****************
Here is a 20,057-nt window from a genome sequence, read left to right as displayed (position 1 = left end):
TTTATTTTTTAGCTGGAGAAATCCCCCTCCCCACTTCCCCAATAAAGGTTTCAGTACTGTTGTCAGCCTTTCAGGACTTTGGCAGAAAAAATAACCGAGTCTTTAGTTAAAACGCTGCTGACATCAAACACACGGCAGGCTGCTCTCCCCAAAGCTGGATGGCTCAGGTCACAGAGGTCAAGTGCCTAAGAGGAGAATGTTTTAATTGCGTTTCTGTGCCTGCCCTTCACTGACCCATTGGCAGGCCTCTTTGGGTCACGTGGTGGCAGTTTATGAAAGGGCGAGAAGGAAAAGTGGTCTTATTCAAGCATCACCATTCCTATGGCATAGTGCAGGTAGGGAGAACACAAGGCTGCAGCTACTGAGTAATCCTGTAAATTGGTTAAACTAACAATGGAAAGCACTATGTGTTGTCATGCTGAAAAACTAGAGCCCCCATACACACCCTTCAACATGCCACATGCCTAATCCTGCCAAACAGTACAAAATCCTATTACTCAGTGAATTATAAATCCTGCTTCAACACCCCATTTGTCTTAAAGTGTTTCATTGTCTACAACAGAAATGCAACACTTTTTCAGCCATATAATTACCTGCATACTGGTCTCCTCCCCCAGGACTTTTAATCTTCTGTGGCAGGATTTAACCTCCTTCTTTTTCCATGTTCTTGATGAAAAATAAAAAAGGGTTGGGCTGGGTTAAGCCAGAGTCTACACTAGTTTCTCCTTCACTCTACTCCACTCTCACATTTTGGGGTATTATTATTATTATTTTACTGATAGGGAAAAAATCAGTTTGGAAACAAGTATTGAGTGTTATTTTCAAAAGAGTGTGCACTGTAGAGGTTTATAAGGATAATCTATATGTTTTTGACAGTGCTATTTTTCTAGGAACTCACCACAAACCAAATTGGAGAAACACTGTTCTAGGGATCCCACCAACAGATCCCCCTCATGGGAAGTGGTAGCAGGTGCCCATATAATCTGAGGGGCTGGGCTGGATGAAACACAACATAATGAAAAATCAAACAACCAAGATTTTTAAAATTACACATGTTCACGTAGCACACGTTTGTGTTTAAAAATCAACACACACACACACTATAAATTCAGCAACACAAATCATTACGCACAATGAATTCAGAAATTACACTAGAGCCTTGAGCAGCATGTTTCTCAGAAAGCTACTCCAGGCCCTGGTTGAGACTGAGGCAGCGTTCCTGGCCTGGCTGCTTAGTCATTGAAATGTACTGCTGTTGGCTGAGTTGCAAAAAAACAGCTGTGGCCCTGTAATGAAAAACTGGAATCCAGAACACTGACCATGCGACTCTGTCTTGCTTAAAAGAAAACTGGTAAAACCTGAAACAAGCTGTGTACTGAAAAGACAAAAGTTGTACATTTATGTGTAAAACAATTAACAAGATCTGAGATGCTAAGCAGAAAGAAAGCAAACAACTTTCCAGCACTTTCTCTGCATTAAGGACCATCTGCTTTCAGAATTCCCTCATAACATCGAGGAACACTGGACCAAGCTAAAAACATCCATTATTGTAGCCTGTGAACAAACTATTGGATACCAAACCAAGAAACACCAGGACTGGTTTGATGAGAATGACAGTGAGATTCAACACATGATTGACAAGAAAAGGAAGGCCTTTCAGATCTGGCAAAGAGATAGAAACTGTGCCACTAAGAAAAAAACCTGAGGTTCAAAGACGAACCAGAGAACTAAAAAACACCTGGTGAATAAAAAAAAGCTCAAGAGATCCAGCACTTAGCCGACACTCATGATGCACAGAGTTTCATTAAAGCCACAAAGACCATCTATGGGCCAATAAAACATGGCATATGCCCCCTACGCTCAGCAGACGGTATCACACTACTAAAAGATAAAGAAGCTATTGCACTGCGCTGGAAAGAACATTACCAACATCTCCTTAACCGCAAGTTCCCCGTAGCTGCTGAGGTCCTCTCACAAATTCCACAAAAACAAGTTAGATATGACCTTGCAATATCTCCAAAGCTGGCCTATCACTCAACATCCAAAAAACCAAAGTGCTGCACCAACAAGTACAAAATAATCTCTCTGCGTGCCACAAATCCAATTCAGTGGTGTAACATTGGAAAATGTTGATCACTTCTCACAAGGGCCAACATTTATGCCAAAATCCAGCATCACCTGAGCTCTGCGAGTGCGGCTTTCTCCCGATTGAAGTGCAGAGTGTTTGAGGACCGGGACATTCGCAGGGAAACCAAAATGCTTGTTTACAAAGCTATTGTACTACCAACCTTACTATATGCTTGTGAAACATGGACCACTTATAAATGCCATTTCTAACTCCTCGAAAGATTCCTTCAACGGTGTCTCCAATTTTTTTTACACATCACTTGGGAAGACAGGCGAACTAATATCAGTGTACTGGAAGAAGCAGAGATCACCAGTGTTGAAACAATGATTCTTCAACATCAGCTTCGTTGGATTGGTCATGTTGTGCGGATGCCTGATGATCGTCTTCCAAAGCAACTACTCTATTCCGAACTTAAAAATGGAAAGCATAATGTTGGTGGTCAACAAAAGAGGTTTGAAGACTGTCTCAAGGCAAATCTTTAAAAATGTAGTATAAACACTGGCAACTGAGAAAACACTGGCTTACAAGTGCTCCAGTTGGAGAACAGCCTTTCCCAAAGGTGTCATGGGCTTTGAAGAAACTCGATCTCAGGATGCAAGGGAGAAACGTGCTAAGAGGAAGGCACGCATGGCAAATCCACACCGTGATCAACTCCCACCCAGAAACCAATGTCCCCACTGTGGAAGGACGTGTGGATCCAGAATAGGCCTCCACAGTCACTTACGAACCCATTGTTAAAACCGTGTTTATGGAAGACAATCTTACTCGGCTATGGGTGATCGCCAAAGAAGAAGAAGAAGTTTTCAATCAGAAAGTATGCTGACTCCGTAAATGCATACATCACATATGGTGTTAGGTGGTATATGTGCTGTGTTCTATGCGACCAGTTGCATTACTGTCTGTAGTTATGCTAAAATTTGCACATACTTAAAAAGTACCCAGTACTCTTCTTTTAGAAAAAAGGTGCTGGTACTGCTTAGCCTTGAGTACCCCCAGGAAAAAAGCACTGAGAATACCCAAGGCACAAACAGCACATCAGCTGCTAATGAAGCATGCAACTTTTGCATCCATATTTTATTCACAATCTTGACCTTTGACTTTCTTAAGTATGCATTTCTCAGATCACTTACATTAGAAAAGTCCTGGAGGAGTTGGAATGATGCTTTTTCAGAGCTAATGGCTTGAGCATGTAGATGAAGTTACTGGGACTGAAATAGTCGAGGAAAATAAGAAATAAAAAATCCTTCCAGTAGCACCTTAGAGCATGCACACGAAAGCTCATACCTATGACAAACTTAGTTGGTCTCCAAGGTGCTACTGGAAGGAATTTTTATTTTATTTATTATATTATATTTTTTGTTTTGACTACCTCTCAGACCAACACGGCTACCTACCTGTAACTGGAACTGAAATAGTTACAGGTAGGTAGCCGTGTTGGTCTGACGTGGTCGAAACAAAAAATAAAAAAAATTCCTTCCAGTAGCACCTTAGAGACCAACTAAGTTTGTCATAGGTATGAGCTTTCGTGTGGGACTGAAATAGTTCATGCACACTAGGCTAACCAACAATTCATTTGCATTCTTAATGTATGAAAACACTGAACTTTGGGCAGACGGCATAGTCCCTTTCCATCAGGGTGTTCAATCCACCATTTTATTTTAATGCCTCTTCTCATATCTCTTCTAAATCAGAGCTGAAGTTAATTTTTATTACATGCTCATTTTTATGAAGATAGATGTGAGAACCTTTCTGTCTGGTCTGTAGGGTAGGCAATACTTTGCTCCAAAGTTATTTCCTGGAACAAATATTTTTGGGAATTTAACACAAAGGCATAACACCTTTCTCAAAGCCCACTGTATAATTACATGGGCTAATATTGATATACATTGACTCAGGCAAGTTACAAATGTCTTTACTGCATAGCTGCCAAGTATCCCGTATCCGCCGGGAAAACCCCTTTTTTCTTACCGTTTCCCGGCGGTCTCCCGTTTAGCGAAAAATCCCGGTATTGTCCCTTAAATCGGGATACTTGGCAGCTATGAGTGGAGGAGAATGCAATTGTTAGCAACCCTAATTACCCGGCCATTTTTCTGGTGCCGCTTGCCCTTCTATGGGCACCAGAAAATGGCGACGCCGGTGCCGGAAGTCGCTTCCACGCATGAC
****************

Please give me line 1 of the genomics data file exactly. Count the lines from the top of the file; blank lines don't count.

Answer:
Here is a 20,057-nt window from a genome sequence, read left to right as displayed (position 1 = left end):